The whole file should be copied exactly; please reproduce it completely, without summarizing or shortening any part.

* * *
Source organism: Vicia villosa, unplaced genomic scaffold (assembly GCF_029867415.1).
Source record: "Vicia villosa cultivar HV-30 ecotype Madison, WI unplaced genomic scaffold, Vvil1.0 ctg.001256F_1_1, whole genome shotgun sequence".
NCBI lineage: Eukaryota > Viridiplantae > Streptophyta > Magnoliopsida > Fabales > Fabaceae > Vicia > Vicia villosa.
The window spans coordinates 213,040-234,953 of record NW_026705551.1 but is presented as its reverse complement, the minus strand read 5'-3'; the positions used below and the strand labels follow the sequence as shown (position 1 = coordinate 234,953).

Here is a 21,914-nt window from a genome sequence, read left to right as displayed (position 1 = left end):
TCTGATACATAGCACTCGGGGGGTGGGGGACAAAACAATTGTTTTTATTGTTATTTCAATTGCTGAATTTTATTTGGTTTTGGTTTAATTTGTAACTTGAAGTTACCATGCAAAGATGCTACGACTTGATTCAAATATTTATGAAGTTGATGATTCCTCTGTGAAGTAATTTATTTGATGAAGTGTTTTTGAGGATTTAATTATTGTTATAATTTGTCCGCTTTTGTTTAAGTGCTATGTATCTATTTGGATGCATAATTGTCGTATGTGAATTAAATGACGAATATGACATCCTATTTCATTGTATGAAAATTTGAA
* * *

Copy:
Source organism: Vicia villosa, unplaced genomic scaffold (assembly GCF_029867415.1).
Source record: "Vicia villosa cultivar HV-30 ecotype Madison, WI unplaced genomic scaffold, Vvil1.0 ctg.001256F_1_1, whole genome shotgun sequence".
NCBI lineage: Eukaryota > Viridiplantae > Streptophyta > Magnoliopsida > Fabales > Fabaceae > Vicia > Vicia villosa.
The window spans coordinates 213,040-234,953 of record NW_026705551.1 but is presented as its reverse complement, the minus strand read 5'-3'; the positions used below and the strand labels follow the sequence as shown (position 1 = coordinate 234,953).

Here is a 21,914-nt window from a genome sequence, read left to right as displayed (position 1 = left end):
TCTGATACATAGCACTCGGGGGGTGGGGGACAAAACAATTGTTTTTATTGTTATTTCAATTGCTGAATTTTATTTGGTTTTGGTTTAATTTGTAACTTGAAGTTACCATGCAAAGATGCTACGACTTGATTCAAATATTTATGAAGTTGATGATTCCTCTGTGAAGTAATTTATTTGATGAAGTGTTTTTGAGGATTTAATTATTGTTATAATTTGTCCGCTTTTGTTTAAGTGCTATGTATCTATTTGGATGCATAATTGTCGTATGTGAATTAAATGACGAATATGACATCCTATTTCATTGTATGAAAATTTGAA